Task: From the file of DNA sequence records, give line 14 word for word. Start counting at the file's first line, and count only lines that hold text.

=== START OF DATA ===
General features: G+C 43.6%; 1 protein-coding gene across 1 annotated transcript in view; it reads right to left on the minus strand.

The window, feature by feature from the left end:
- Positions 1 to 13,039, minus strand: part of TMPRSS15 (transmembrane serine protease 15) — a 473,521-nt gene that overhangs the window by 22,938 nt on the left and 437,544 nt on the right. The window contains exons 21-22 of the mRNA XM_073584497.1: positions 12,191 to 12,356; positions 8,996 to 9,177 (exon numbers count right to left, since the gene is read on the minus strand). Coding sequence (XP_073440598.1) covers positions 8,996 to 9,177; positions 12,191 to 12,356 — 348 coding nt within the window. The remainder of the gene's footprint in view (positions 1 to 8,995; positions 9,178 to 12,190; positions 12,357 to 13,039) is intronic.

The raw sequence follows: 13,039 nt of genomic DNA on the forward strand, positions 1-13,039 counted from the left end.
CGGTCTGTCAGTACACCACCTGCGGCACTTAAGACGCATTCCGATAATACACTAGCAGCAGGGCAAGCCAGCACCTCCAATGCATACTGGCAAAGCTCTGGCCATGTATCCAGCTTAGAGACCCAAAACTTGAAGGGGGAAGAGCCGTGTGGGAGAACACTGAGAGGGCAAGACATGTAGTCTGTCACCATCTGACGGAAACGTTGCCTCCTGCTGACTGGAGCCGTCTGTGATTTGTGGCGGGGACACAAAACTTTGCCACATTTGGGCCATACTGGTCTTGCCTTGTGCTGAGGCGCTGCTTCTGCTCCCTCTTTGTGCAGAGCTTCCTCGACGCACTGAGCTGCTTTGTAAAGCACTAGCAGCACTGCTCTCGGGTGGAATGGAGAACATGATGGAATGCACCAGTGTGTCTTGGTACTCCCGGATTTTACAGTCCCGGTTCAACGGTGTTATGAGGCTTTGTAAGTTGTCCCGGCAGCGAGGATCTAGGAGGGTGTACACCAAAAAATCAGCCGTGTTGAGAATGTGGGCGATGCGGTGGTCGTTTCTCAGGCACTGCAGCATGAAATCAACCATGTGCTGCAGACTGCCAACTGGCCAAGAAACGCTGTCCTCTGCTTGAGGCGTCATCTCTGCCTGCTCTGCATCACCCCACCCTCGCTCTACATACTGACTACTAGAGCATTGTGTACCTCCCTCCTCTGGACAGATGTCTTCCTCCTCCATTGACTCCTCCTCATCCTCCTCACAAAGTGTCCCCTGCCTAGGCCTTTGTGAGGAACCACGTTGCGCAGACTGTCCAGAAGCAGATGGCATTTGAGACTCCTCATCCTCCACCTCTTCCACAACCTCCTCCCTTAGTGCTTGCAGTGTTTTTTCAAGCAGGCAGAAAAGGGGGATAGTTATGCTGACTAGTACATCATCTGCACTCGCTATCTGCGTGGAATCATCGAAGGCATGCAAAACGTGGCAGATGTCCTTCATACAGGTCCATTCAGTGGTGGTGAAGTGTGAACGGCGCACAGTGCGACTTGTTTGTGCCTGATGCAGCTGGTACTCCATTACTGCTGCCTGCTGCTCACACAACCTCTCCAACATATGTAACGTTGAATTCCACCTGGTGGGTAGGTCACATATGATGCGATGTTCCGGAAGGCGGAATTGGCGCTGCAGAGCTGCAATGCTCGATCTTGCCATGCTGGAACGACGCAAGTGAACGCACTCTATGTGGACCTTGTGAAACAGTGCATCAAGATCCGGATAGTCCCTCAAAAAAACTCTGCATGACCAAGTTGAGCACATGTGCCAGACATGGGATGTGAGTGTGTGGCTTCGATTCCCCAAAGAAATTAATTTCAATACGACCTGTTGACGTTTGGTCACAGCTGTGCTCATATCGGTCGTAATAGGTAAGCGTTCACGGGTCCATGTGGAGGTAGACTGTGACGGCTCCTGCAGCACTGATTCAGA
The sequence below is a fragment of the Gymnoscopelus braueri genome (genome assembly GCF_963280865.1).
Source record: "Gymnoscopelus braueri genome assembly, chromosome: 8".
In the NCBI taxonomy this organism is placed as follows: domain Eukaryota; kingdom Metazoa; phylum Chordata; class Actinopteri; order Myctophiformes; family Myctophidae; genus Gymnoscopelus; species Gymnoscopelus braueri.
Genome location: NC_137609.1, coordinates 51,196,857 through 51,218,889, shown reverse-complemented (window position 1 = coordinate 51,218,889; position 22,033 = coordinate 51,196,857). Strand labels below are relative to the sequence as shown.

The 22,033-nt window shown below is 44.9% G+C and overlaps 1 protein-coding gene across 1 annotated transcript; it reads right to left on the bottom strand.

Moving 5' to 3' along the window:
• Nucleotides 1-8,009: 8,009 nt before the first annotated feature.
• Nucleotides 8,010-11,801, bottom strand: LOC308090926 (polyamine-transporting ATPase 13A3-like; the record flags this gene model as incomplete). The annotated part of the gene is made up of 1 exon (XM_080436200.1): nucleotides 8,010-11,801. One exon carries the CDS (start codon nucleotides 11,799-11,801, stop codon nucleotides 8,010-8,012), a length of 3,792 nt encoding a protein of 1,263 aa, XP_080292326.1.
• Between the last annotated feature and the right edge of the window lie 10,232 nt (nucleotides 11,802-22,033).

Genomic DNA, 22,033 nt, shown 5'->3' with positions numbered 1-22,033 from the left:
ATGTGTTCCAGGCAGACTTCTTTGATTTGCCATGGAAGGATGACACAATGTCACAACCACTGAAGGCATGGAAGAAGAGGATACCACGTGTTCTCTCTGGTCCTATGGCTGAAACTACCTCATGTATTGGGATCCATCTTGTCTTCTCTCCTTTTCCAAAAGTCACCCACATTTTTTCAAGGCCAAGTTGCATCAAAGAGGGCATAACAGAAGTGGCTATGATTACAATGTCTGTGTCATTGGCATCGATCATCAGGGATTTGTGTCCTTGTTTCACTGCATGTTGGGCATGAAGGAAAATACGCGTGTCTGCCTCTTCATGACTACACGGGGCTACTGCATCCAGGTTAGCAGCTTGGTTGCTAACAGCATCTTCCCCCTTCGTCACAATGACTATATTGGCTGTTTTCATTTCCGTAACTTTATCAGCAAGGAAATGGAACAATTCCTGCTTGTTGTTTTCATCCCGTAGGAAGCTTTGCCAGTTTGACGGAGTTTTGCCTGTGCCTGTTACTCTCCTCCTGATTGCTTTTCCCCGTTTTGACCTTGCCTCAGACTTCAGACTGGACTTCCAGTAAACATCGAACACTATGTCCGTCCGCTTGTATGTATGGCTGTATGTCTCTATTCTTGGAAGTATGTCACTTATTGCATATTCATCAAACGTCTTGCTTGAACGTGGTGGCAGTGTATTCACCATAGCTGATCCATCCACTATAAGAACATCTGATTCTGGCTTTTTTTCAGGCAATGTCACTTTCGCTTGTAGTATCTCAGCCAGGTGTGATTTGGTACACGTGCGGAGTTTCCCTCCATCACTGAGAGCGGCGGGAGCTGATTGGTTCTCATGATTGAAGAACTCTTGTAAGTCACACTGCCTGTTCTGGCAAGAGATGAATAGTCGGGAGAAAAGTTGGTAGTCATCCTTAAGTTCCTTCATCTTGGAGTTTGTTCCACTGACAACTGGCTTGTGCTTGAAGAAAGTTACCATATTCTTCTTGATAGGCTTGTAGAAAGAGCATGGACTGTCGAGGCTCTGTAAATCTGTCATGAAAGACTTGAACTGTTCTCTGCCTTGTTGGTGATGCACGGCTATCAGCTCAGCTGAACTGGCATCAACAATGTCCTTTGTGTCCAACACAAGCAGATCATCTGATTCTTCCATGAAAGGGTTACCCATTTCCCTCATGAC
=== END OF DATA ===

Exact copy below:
• Between the last annotated feature and the right edge of the window lie 10,232 nt (nucleotides 11,802-22,033).